California Golf Commission
Recent announcements expedite the need for a well written drought emergency plan
The California State Water Resources Control Board recently issued letters to thousands of junior water rights holders on the American, Feather, Sacramento, San Joaquin and Yuba rivers, as well as numerous small streams, to cease pumping water from those sources.
This curtailment notice for junior right holders is rare, hasn’t occurred since 1977 and will have a negative effect on golf courses throughout the greater Sacramento area and Central Valley. Courses will have to rely on backup sources of water and reduce their use in nearly all cases. To date, the state has issued over 4,200 water diversion notices throughout that particular area.
While this curtailment notice has been expected for months, it reinforces the need for golf courses to have an effective drought emergency plan in place to deal with future water right curtailments (possibly including senior and riparian rights holders by June 25) and mandated cutbacks (25-50 percent in some areas) from other water sources.
As a superintendent, you may be asking yourself, “Where do I begin?” The answer is – you don’t have to reinvent the wheel. There are numerous sources and materials available that will help put your plan into place fast and effectively.
While I have numerous plans from GCSAA chapters, superintendents and other reliable resources, I often cite the work done by Pat Gross, director of the Southwest Region of the USGA Green Section. Pat has assembled a step-by-step guide to determine in advance precisely how much water needs to be reduced to satisfy a 10, 20, 30, or >40 percent mandate and develop a strategy to accomplish these goals.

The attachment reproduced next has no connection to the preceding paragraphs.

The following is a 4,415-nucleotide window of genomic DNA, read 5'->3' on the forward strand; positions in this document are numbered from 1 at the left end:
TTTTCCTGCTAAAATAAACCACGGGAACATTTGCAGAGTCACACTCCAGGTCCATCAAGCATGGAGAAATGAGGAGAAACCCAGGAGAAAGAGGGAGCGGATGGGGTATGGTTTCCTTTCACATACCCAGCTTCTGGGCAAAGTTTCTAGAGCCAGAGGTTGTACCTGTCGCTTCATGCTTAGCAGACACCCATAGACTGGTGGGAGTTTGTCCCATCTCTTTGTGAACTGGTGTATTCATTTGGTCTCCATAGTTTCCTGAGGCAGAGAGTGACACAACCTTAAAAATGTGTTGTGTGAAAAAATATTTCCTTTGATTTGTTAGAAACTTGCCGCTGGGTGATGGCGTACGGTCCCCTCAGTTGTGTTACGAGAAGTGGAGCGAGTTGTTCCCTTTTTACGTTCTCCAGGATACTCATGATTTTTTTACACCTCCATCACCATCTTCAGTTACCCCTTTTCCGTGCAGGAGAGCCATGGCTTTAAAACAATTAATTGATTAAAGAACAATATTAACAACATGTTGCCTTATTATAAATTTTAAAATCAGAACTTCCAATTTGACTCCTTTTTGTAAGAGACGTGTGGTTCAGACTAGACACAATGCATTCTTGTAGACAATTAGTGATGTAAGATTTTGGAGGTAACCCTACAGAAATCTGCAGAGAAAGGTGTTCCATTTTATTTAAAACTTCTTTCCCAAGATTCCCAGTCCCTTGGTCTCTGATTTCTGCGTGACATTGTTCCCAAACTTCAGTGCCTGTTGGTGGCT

Below are the five steps that Pat recommends in his emergency drought plan:
- Secure an accurate map of the property
- Determine the size of turf and landscape areas
- Determine how much water is used annually to irrigate the golf course
- Develop a prioritized list for irrigation scheduling
- Determine how much water must be reduced for each drought emergency level and where the reductions will be applied
The entire plan, including information on communicating it to key stakeholders, is available online at http://www.gcsanc.com/education/water-issues/gross-developing-7-12-131/. If you have any problems accessing the file online or would like to view other drought emergency plans throughout the country, please contact me at email@example.com and I will forward you PDFs of the appropriate materials. Also, make sure to check out the USGA’s new water website at www.usga.org/water. The site went live on June 13 and contains some great information and resources for superintendents.
As the hot and dry summer wears on, many of you may be required to have these plans in place by your local or regional water district/municipality and they are a great tool when working with water regulators.